Religious buildings in Europe find belated protection and support

    Église Saint-Denis de Saint-Omer
    (Pas-de-Calais, France)

After a long period of neglect, European religious buildings are finding new patrons and organized efforts at protection, reports Itxu Diaz in the magazine First Things (November 18). “The closure of many religious buildings has propelled them toward an uncertain fate, as they are left at the mercy of patrons, private entities, or local, national, or European public organizations,” Diaz writes. In many cases, the Catholic Church oversees the conservation of religious buildings, often with the assistance of government administrations if they are declared of “cultural interest.” In Spain, the Hispania Nostra association, with the help of hundreds of volunteers, has created a “Red List” of endangered historical heritage sites, many of which are religious. These sites are first evaluated by a scientific committee to determine whether they meet necessary criteria to be included in the list. Those structures that are saved by private or public intervention are added to the group’s “Green List,” while those that end up being demolished or radically altered are added to its “Black List.” Diaz reports that 401 religious heritage buildings are currently deemed to be at risk, while 89 have passed from the Red List to the Green List.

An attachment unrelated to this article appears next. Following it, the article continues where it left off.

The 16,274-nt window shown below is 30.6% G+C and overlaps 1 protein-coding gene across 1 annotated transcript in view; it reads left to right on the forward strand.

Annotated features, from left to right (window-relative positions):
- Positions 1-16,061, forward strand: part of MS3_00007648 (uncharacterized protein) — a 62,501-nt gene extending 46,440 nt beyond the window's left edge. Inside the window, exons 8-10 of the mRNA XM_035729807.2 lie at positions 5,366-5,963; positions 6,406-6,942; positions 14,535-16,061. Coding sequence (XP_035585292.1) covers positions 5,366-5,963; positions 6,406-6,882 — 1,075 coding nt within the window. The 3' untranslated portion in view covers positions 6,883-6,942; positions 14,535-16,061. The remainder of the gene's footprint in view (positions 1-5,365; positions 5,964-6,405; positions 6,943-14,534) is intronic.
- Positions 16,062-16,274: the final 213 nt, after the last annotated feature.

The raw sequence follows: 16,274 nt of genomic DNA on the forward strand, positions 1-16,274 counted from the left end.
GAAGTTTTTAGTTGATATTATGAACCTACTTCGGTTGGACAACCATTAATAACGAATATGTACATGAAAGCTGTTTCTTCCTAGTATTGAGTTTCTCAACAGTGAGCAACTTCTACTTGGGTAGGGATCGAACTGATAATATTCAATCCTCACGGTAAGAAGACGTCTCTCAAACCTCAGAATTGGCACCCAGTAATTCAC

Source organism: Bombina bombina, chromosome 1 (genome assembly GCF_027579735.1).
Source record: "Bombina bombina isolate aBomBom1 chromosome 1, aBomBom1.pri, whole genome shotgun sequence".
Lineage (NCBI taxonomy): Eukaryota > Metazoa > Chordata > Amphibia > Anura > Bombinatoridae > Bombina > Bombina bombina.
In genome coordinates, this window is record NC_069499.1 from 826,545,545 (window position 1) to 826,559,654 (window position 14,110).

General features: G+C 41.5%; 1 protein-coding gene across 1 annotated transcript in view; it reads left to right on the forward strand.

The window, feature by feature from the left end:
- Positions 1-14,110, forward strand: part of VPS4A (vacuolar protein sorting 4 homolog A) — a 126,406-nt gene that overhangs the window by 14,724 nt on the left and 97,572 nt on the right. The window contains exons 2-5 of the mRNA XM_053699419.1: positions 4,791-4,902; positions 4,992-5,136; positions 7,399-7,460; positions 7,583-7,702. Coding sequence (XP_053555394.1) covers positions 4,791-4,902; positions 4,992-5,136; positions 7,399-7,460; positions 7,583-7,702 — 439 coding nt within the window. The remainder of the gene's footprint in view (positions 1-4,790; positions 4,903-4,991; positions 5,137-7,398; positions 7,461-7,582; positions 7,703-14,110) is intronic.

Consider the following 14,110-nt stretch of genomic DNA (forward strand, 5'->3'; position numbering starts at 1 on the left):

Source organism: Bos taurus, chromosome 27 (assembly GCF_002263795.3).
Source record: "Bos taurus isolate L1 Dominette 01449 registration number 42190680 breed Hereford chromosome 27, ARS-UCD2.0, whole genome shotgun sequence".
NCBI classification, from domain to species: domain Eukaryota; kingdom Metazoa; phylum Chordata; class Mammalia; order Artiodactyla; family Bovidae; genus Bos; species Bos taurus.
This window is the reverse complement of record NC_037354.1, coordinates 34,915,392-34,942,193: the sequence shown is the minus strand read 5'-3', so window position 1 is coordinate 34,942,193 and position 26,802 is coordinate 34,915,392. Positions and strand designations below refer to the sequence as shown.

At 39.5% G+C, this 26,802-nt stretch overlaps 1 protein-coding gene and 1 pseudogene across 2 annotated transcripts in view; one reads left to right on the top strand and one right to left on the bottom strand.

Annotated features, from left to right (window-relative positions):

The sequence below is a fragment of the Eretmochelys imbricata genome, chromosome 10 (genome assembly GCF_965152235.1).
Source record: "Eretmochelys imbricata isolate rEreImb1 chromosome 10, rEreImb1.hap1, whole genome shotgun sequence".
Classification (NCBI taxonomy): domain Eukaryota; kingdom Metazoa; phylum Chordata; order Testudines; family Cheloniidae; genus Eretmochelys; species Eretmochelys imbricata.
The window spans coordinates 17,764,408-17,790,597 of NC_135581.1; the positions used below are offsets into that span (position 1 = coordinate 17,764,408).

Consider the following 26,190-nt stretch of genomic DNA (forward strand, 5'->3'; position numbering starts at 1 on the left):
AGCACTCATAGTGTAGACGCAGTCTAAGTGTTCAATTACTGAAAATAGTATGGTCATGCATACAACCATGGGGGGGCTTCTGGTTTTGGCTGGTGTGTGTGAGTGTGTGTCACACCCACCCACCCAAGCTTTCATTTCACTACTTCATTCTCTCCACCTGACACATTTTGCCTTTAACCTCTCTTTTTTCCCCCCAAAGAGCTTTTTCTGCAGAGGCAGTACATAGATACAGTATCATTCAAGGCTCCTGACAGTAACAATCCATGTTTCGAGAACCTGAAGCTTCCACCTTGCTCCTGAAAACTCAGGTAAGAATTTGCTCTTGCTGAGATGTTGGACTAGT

The Europa Nostra organization, founded in 2013, similarly compiles a list each year of seven endangered religious sites in Europe, chosen from a pool of nominations, and with assistance from the European Union the selected sites are given immediate attention by public administrations. Among the nominations in recent years have been the wooden Orthodox churches of Maramures in Romania, the complex of the David Gareja Monastery in Georgia, and Saint-Denis Church in Saint-Omer, France. Diaz writes that conservatives more than progressives have been at the forefront of the church preservation movement.

(First Things,